Insight From Mike Ma on His PSIA-AASI Adaptive Team Experience

In honor of the PSIA-AASI National Team Selection process in Big Sky, Montana, Sunday, April 21, through Friday, April 26, we’re taking a closer look at all the things your team does to make being a PSIA-AASI member a better, more rewarding experience for you.

Here, PSIA-AASI Adaptive Team member Mike Ma shares insight about how being on the team helped shape and inform his own teaching journey.

You can also enjoy last Wednesday’s post, in which PSIA-AASI Director of Education Dave Schuiling provided an overview of the years of dedication and commitment each instructor invests in even considering trying out for one of the highly coveted roster spots.

Q: When did you decide you wanted to try out for the team and what did you understand about what it would take to actually make it happen?

A: I had a point of view about building bridges between the able-bodied and adaptive worlds, because that was my experience, and I’ve learned to love both. I thought making the team could be a good platform to evangelize this message.

I also thought a lot of the work that we were doing with the new integration of certification standards would be a way to institute this as well for the betterment of our members, adaptive schools, and most importantly, our guests.

I understood the tryout process was going to be a grueling, unpredictable gauntlet – but I can’t say I had any real idea of what it was going to take. The only thing I can think of is the best support I got from my wife, Katherine, the night before tryouts when she said, “You show them exactly why you care about this so much.”

I still get chills and tear up a little bit thinking about that call. At the end of the day, she reminded me what it was going to take. As always, she was right.

Q: What is the application process?

A: The application process consists of a lot of writing, presenting, and off-snow work. My philosophy was to create materials that accentuated my thesis for trying out – building bridges between adaptive and able-bodied schools. So my written materials provided the background for what the selectors may see when I was on snow during tryouts. I wanted to give them a full picture about my candidacy, and that was the thought that I used to organize my application materials.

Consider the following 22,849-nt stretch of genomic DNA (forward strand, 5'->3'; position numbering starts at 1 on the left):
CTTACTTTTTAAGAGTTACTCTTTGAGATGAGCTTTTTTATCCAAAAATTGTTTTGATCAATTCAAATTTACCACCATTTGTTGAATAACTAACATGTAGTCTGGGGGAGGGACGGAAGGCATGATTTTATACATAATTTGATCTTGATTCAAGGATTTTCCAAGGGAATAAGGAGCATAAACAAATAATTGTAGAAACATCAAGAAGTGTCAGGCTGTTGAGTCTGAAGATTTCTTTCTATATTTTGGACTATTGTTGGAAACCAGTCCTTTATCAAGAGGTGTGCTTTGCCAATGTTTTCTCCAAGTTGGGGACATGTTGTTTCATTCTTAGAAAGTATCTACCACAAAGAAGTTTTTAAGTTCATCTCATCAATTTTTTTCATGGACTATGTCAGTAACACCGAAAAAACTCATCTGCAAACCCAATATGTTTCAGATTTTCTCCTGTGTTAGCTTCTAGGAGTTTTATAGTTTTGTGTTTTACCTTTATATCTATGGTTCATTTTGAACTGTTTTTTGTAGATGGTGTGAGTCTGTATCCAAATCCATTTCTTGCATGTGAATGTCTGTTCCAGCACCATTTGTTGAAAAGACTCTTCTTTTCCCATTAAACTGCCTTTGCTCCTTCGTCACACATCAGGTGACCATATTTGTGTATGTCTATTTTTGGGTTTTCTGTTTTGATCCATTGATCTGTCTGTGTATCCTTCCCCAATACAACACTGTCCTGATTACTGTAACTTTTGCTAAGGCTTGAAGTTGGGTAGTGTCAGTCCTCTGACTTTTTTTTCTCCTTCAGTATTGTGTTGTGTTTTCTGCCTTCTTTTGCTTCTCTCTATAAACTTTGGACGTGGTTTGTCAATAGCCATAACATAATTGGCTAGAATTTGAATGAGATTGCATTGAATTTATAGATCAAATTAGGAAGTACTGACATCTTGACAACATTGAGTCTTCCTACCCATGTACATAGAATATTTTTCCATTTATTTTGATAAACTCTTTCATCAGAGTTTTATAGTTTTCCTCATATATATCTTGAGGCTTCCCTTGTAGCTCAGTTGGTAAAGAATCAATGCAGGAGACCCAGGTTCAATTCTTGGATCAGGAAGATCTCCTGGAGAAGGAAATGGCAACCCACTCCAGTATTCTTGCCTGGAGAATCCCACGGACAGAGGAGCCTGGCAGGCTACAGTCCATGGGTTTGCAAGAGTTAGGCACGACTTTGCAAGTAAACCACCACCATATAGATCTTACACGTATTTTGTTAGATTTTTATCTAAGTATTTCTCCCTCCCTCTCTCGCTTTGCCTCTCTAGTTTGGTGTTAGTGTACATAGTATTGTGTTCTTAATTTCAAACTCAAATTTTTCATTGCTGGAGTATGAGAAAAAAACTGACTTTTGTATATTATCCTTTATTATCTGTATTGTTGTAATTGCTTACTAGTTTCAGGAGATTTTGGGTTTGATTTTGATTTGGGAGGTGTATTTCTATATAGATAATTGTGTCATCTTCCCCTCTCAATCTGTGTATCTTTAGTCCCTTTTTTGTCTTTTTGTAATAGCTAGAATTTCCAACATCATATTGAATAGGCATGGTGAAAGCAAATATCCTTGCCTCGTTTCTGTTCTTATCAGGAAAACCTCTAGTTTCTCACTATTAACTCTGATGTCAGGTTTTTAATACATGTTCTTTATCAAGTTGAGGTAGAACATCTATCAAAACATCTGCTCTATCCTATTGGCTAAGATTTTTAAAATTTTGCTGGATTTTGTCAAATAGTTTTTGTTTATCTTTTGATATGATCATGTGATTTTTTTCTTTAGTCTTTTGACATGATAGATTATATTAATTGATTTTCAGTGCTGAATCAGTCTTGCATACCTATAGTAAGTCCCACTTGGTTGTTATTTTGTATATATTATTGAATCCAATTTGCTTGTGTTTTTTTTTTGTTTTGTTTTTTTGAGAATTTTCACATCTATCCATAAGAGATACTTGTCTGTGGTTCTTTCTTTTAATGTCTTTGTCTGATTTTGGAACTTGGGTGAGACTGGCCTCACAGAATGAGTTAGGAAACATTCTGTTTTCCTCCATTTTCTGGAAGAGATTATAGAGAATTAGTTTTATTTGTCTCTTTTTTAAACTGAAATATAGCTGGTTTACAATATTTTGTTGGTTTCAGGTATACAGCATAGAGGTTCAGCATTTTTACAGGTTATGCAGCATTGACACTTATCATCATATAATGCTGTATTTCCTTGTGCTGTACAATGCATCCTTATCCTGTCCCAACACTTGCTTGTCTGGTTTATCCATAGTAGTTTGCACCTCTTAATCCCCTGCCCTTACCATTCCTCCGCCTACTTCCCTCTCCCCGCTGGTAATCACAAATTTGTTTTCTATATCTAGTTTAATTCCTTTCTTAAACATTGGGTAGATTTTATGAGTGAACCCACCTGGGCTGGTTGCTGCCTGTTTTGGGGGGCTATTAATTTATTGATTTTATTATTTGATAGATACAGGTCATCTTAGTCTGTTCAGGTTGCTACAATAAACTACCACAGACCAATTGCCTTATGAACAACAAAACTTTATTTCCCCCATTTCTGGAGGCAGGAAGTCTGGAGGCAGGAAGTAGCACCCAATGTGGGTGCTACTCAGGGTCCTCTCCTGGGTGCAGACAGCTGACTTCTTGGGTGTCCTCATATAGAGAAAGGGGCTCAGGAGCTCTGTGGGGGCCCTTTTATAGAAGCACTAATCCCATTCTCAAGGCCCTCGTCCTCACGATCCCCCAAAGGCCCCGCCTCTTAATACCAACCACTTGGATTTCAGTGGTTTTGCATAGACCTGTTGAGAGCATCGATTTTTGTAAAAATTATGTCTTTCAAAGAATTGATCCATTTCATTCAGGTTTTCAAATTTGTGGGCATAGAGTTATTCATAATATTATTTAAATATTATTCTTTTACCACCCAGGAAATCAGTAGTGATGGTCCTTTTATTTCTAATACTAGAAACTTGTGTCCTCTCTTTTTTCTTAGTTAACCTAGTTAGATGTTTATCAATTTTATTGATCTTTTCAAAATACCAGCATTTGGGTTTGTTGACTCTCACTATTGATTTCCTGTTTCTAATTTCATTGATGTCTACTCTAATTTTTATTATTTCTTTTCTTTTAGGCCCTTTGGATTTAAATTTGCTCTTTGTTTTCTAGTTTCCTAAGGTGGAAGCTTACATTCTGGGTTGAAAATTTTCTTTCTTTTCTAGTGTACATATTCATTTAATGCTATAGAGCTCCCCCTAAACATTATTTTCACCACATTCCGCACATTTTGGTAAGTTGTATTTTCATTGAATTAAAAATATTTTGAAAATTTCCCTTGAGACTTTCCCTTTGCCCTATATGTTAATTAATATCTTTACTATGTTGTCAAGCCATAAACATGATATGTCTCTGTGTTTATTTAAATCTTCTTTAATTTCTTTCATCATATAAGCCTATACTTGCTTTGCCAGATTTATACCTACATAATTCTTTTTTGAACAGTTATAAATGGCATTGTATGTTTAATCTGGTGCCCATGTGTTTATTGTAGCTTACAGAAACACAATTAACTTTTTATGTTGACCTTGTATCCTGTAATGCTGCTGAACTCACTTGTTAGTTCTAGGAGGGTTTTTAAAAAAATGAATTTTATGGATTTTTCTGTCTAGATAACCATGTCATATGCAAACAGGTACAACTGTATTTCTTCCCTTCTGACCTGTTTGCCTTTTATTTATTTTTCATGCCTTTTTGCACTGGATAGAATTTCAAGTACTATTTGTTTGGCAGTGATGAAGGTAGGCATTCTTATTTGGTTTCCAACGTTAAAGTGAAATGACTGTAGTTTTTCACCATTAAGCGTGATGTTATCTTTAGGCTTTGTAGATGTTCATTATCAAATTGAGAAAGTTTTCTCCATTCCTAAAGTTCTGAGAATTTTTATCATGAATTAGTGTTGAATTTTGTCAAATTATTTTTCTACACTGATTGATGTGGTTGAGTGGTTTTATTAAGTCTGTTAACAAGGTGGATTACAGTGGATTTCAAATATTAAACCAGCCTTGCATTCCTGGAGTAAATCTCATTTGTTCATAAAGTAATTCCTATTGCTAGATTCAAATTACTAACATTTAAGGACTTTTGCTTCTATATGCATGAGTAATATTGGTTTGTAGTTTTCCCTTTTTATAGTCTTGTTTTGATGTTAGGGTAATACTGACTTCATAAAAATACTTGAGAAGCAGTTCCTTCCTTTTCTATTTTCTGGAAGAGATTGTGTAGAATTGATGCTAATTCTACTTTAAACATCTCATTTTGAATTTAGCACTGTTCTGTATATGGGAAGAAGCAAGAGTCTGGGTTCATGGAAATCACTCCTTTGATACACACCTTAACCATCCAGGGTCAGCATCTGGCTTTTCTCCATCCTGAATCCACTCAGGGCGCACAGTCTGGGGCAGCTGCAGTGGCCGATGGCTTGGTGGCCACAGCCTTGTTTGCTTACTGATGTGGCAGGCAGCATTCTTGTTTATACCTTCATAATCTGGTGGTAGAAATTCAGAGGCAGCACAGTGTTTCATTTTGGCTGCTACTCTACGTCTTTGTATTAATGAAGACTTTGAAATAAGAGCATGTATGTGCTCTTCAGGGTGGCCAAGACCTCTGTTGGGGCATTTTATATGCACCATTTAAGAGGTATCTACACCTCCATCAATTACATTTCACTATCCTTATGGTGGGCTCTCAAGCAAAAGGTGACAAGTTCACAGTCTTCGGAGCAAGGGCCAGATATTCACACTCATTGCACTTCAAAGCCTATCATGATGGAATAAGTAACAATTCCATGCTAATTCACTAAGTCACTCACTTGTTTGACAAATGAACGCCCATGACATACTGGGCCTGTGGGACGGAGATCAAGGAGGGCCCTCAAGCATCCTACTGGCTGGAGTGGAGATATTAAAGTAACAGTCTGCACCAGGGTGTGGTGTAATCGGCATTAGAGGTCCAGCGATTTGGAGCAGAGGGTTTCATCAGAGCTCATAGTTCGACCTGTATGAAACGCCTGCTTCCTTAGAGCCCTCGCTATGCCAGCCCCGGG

Q: How much work does it take to even consider this as an option in your career?

A: Unlike most of my teammates, I have a full-time day job off snow in venture capital backing early-stage companies, so it took a lot of creativity to make sure I had space to do both jobs effectively.

There were a lot of early morning and late evening calls, chairlift emails and zooms, creative scheduling, and supportive colleagues and entrepreneurs who made it all possible.

Q: How did you prepare, and what are some of the key things you learned about yourself in the process?

A: It was hard training during COVID, since many adaptive programs, including my own at Mount Snow, had shut down or greatly reduced operations. So I had to travel to other programs to get time with adaptive to train.

It was actually great preparation to spend time at programs, other than my own, and build a broader understanding of the broader adaptive community. Yet, at the same time, I realized how isolated many individual adaptive programs are and how little things can make a huge difference to a program.

That resolved me to think that if I made the team, I would strive to be the most accessible team member I could be. Whether it was traveling in person or being present on social media, I was convinced I would like to try and be a connector as part of my term, and I hope I made good on that.

Q: Highlights along the way? Or lows?

A: During the tryout, the highlight for me was teaching our ONEteam segment. We were paired with a candidate from another discipline, and we had to collaborate on a longform teaching segment to a group of mixed-discipline candidates.

I was fortunate to be paired with Grant Bishop, an amazing instructor, and we had our group run a mixed equipment, flatland freestyle jib train. Our message to the group was that if we share fundamentals, we can do the same tricks. We collaborated on one big train of fun, filled with common technical movements.

It was hands down the best segment I’ve ever taught, and I’m thankful to have been paired with such a talented partner. I owe Grant a great debt.

Q: What’s it feel like to actually make it?

A: It was unbelievable. In every sense of the word. I did not believe it.

It took me a solid year until I really let myself absorb that I actually made it.

Q: Top takeaways from actually being on the team the last three years?

A: I was so proud to wear red, white, and blue in Finland. For me, Interski cemented the importance of American snowsports on the world stage. Being able to represent our country’s commitment to independence, innovation, creativity, and student-centered learning was an honor I will never forget. I can’t wait for the world to see us on our home turf in 2027!

We have done so much in starting the journey toward diversity, equity, and inclusion through leaders like my teammate Ann Schorling. But blazing the very beginning of these trails has made me realize how far we still have to go.

I am in awe of our members every single day. It’s been one of the greatest honors of my life to be able to travel this country to schools, far and wide, big and small, able-bodied and adaptive, to see firsthand the work that everyone does in the trenches every day.